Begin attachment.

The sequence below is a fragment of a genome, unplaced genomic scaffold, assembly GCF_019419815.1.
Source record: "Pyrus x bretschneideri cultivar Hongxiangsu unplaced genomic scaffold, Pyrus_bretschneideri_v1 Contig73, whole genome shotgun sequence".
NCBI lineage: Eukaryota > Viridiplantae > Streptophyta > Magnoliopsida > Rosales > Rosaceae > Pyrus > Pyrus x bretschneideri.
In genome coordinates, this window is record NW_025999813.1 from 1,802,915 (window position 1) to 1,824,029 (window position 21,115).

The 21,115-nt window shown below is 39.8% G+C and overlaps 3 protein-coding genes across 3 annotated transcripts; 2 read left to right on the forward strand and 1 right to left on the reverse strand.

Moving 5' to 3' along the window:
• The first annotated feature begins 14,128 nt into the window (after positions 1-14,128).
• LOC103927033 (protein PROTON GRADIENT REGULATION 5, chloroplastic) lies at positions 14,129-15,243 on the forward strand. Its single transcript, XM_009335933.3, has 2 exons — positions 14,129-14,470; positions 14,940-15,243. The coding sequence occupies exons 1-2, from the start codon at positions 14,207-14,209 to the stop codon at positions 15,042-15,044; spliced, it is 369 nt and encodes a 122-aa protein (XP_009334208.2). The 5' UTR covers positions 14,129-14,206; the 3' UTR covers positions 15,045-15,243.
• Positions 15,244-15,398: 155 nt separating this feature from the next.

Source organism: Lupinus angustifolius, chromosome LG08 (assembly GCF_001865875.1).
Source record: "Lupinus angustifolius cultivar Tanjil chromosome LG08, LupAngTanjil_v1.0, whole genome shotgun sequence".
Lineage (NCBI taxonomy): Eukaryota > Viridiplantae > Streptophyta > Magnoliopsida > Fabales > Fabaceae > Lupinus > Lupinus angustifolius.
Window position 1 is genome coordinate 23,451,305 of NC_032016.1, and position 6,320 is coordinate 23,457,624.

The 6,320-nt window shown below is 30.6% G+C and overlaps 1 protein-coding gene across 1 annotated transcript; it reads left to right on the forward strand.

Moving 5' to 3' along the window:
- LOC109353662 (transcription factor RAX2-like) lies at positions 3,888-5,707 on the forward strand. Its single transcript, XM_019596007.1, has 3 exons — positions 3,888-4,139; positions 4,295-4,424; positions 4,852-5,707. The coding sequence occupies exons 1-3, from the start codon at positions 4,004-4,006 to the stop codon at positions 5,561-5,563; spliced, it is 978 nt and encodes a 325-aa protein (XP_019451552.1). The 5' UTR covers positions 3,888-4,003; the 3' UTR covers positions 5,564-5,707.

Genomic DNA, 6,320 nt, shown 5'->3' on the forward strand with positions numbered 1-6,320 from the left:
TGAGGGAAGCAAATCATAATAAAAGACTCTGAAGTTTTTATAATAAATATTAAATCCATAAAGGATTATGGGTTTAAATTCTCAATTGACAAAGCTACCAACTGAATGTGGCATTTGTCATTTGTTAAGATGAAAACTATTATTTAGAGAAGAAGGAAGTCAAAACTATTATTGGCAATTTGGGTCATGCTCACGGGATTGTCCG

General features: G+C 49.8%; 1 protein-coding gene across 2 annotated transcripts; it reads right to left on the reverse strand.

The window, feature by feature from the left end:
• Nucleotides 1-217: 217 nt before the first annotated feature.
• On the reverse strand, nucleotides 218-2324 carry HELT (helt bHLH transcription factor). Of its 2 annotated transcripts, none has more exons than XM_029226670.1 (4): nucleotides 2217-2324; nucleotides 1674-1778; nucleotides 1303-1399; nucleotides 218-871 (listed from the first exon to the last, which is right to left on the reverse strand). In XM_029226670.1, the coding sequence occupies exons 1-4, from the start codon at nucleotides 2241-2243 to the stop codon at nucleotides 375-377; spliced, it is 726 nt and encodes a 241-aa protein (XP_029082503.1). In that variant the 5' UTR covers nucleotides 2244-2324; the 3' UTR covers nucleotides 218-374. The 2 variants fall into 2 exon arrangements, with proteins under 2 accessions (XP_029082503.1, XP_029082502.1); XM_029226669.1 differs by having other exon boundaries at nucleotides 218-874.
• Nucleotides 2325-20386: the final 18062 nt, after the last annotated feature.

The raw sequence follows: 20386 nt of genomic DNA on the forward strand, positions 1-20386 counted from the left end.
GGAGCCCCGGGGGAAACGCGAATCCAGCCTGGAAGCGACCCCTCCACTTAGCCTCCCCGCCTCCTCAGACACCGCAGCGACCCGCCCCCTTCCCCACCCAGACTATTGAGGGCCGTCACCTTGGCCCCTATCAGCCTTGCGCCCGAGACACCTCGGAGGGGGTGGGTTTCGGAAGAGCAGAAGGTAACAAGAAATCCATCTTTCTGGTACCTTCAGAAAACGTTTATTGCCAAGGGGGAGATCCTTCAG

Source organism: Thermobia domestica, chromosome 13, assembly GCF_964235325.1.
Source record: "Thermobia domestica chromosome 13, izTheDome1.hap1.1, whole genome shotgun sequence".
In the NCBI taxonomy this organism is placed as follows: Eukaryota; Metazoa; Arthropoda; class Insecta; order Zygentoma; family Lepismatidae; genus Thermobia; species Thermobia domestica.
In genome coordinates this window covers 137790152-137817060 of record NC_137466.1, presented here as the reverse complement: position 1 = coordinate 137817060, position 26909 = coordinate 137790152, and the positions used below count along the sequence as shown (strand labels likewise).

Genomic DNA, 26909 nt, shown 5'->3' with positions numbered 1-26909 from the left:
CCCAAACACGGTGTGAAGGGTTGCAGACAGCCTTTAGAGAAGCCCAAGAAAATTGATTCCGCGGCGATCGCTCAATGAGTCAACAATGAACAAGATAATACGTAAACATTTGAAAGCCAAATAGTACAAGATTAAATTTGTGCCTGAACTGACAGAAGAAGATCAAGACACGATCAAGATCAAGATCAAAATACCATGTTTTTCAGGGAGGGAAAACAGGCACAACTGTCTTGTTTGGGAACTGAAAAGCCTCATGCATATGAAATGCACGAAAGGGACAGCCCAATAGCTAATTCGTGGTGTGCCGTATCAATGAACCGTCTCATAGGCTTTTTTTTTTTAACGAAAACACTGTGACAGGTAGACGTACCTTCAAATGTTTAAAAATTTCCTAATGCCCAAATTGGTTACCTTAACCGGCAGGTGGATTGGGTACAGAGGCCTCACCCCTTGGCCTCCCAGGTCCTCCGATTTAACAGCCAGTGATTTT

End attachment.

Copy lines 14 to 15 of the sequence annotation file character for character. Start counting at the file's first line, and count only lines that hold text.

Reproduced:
The 6,320-nt window shown below is 30.6% G+C and overlaps 1 protein-coding gene across 1 annotated transcript; it reads left to right on the forward strand.

Moving 5' to 3' along the window: